Charles-Antoine Crête: The touching madness of an excellent chef
Charles-Antoine Crête is one of Quebec’s greatest chefs.
A journey where genius borders on madness
“When I was 9, my dream was to become a chef. That’s pretty much what I did.”
- Charles-Antoine Crête comes from Saint-Augustin de Mirabel.
- He started at Jean-Paul Giroux’s restaurant at the age of 11 where he worked as a dishwasher and an entry-level cook.
- A little later, he moved to Toronto and worked for David Lee and00 Mark Thuet.
- Upon his return to Montreal, he enrolled at the ITHQ; from where he was quickly expelled. Jean-Philippe Tastet has always called Charles Antoine Crête a free electron. “An electron weakly bound to the atomic nucleus; which participates, among other things, in the circulation of electricity”. That’s hard to control in a classroom. But oh, how creative.
- After being expelled from the ITHQ, a friend of his referred him to the restaurant Toqué! – which was on St-Denis street at the time. He started as a clerk, and then became a cook. The Toqué! establishment is now a Relais et Château and is one of the 100 best restaurants in the world.
- He then left to travel, working in Spain at El Bulli, among others, then elsewhere to Australia and France.
- He returned in 2004 and took the position of chef de cuisine at Toqué!
- A few months later, Charles-Antoine and Normand gave a “Cooking from scraps” conference in New York City on the importance of scraps in cooking. “We thought about how we cook; about what we do differently, and what we do differently is use every element of each ingredient. We have a ‘poor man’s heritage’; we peel the potatoes, but we don’t throw away the peels: we invent a dish with them. From our heritage comes an imagination that forces us to be creative with every element of the ingredients.” Many top chefs now work with this principle.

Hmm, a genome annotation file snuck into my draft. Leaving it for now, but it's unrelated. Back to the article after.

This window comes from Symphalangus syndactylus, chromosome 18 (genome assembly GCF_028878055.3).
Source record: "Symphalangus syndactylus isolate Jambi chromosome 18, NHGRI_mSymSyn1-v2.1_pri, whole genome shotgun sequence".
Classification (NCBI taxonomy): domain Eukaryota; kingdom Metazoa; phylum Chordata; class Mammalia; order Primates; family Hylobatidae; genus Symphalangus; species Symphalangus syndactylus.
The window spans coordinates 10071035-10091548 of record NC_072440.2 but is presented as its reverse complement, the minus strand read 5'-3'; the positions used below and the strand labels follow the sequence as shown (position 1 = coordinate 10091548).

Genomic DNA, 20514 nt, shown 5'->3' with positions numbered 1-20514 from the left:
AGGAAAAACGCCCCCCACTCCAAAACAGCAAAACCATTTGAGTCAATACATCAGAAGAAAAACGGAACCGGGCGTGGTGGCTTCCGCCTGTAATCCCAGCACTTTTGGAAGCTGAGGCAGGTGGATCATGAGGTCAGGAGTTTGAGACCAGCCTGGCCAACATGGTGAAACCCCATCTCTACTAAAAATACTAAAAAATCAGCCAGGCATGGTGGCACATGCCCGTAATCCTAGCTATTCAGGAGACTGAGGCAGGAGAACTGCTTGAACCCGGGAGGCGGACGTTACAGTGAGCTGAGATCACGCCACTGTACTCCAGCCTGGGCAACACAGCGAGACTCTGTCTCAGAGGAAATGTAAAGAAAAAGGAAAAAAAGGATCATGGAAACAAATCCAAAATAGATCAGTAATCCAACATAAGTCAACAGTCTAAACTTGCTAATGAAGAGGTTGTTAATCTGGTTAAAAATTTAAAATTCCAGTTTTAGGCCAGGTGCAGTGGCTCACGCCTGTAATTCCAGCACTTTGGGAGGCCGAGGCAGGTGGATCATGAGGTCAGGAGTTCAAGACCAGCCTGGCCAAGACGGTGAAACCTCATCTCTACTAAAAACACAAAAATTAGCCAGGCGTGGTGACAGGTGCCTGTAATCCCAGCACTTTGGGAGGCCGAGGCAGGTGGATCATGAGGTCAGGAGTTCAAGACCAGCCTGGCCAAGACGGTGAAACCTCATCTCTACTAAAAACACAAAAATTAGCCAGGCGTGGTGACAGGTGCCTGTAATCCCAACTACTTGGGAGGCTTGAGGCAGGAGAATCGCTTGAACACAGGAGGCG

- In 2010, Charles-Antoine Crête and Normand set up Brasserie T. “I made the menu, hired the people, we trained them, took care of the running of the place, and I was the chef for a little while.”
- In 2012, they released the book Toqué – “I’m really particular with the details. We postponed the book because of the asparagus. It wasn’t asparagus season, and we couldn’t put up pictures of less than perfect asparagus. If you look at the book, there are 4 photos of asparagus. But we saved time and did it exactly the way we wanted. I’m very proud of the book.”
- In 2013, he left Toqué! after years of work. Normand Laprise said at the time, “It’s not really a departure; it’s more like a normal evolution, a bit like when children leave home, they don’t really leave, ever. Charles-Antoine is one of the chefs of the future for Montreal. He’s one of the kind of cooks that are innovating. David (McMillan), Derek (Dammann), Martin (Picard), they are all trailblazers. And with Charles-Antoine, I will remain as I did with Martin, very close, very connected.”
- In 2014, he participated in the program “Dining with the enemy,” produced by TV5 Monde.
- He then helped develop the spirit of the bar and restaurant Majestique; putting together the menu, building the kitchen team, etc. The place quickly became a success – in fact, it’s one of our favourite places to have a drink and a bite to eat.